Dos & Don’ts Of Wine Tastings

Posted by Barterhouse on September 9, 2020

Wine tastings are a fun way to spend an afternoon or evening. They offer you a chance to flirt with new wines and discover what pleases your palate. Many ‘connoisseurs’ don’t know this, but there’s more to a wine tasting than swirling a glass and pretending to taste apricot. If you aren’t sure of the unwritten rules, don’t worry. We are here to help. Preparing a bit in advance will help you enjoy the wine tasting experience itself and ensure that you look like you know what you are doing.

Don’t wear perfume or cologne
Although this seems like a no-brainer, you would be surprised. If you are wearing a scent, it can alter the taste of the wines you are sampling, thereby tainting an otherwise pure experience. It also affects the tasters around you.

Do try all the wines offered
A wine tasting is meant to expand your palate. Drop your preconceived notions of what type of wines you do or don’t like and embrace the adventure. Usually, both reds and whites are offered, and although you may think you have a preference, now is the time to experiment.

Don’t act like a know-it-all
Many employees who run the tastings are not as well-versed as you think they are. Spouting off your wine knowledge might fall on deaf ears. Besides, a wine tasting is a very individualized experience. Asking questions is fine, but save the lectures for another time.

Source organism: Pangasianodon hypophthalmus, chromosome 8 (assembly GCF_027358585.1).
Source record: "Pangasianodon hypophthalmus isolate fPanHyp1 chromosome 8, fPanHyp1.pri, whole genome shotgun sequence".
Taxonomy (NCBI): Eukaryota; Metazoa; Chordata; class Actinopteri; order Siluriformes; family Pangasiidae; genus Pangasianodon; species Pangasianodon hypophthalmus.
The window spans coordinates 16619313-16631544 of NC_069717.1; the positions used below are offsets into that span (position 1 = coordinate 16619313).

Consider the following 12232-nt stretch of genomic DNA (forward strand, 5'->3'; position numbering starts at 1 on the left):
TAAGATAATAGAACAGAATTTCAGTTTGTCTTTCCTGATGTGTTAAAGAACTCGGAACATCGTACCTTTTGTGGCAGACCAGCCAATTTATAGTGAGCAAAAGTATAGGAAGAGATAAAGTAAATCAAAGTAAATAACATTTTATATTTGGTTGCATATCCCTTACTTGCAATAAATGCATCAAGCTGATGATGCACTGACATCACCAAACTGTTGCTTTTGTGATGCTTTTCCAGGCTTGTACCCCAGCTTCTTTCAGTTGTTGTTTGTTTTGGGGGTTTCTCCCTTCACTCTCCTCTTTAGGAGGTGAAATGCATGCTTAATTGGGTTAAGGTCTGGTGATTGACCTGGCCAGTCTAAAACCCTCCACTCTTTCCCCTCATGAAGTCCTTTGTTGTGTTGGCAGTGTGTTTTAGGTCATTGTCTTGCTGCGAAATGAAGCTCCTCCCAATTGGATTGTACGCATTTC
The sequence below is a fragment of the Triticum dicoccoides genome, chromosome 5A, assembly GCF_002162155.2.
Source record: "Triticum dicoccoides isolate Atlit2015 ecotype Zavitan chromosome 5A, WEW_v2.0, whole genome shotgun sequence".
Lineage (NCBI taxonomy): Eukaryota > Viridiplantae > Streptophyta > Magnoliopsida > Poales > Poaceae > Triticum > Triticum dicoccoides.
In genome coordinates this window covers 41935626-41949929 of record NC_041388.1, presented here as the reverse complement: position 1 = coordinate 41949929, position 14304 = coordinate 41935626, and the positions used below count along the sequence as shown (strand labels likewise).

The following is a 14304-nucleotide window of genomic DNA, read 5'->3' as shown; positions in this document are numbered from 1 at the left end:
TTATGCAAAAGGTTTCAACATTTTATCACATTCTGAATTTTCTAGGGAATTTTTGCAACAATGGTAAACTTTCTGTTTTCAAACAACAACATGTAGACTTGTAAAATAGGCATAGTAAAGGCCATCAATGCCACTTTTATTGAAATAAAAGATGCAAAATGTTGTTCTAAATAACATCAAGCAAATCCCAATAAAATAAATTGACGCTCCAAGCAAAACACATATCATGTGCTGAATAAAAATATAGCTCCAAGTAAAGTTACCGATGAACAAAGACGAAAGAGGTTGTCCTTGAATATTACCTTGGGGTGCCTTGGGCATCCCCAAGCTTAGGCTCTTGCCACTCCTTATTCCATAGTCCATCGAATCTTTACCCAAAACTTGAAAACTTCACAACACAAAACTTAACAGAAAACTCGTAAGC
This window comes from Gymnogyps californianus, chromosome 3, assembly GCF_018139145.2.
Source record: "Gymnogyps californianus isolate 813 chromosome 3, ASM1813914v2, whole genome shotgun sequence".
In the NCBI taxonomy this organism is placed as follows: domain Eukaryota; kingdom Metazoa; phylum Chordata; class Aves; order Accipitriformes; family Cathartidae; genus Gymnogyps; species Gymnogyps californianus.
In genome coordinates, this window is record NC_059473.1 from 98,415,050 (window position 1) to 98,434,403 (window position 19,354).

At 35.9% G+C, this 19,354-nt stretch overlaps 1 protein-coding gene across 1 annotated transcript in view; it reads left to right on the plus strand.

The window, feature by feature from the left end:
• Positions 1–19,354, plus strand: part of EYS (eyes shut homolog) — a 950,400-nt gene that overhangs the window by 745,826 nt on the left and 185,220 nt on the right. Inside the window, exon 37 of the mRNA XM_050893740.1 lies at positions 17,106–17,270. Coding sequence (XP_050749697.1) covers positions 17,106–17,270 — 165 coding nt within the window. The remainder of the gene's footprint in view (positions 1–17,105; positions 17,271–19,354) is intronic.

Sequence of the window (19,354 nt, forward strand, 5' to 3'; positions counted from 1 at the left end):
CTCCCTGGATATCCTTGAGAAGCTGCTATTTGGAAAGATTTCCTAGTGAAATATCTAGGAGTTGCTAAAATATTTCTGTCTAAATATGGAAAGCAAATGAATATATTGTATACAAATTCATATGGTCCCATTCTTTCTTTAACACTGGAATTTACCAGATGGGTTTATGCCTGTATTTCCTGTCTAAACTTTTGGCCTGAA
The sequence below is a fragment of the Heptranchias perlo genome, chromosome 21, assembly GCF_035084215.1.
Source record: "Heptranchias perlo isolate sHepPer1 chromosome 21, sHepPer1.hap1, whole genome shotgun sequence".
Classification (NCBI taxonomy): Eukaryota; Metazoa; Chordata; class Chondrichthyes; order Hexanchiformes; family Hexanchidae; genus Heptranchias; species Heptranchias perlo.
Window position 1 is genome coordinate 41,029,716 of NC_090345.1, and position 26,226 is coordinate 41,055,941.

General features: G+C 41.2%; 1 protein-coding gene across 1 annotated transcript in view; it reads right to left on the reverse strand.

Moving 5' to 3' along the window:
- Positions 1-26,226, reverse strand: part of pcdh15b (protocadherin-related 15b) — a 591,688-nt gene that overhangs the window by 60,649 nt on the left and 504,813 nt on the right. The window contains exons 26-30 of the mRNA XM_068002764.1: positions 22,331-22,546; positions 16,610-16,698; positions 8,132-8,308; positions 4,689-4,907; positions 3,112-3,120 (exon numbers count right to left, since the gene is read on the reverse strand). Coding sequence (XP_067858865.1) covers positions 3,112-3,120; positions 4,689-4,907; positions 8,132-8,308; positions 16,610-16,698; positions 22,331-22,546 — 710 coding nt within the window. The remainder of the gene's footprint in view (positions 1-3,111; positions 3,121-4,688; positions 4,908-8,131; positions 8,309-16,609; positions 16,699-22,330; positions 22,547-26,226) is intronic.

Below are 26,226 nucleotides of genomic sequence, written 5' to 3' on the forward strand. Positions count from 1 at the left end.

Do spit or dump wine if you need to
Depending on how many wineries you are visiting or how long you stay, it is okay to spit or dump wine, so you don’t get overserved. Being sloppy drunk at the wine tasting is a bad look.

Don’t wear white 
You don’t want to end up looking like a crime scene. White dress shirts and getups often end up covered in red by the end of the event. Don’t let that be you. Wear dark colors should you accidentally get elbowed or adopt clumsy hands.

Do buy some wine
Many wineries will waive the tasting fee if you purchase a bottle or two. And, it is just good practice. Wineries go to a lot of trouble and expense hosting events. Buying a bottle is the right thing to do.

Don’t hog the space
When the room gets busy, be sure to move away after you receive your pour, so other tasters have a chance to try the wine. Be courteous to your fellow wine enthusiasts.

Do leave a tip if the chance arises
Some wineries do not take tips for tastings because it is “not a bar,” but if there is a tip jar, make sure to put some money in it. Anytime employees need to deal with the drinking public, they deserve a little extra cash.

Don’t haggle
This cheapens the experience for you and those around you. Some wineries will offer you a deal based on what you enjoyed and how you behaved all night, but asking for a bargain or claiming you work in the industry is not the way to go.

Do ask for a second pour if you are truly interested in purchasing wine
But don’t go overboard. Getting drunk is not the goal here. However, a second pour can help you discern which wines you like best, and those are the wines you can purchase.

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